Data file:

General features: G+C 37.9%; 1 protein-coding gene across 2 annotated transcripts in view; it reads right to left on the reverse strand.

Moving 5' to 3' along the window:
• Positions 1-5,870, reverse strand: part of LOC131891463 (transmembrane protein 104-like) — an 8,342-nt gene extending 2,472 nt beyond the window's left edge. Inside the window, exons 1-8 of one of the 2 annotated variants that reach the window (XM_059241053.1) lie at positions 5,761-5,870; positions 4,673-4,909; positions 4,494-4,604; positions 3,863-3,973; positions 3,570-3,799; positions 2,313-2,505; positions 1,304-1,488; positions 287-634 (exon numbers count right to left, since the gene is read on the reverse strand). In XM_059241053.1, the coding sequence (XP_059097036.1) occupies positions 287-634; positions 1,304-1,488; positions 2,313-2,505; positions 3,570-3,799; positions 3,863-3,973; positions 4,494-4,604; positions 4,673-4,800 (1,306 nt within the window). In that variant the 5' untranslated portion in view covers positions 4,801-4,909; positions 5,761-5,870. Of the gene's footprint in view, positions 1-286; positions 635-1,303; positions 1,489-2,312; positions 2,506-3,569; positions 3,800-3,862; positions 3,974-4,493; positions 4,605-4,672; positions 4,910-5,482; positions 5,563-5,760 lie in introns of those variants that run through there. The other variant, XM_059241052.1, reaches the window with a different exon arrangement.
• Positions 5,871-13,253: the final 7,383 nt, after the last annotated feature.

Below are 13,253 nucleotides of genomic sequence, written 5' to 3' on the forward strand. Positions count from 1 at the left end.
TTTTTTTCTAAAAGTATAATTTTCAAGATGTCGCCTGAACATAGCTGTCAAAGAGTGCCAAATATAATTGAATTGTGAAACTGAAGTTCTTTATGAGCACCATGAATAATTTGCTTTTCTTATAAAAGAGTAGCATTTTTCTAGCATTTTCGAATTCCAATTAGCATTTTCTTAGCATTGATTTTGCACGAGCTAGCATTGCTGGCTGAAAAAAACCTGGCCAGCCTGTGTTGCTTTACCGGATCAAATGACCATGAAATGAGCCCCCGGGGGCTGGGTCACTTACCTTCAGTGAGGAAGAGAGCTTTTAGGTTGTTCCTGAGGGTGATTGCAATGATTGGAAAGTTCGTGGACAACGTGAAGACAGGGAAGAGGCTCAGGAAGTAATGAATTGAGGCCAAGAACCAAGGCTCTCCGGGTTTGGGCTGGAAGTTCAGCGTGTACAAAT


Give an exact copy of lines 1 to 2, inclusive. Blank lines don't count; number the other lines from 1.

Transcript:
General features: G+C 37.9%; 1 protein-coding gene across 2 annotated transcripts in view; it reads right to left on the reverse strand.

Moving 5' to 3' along the window: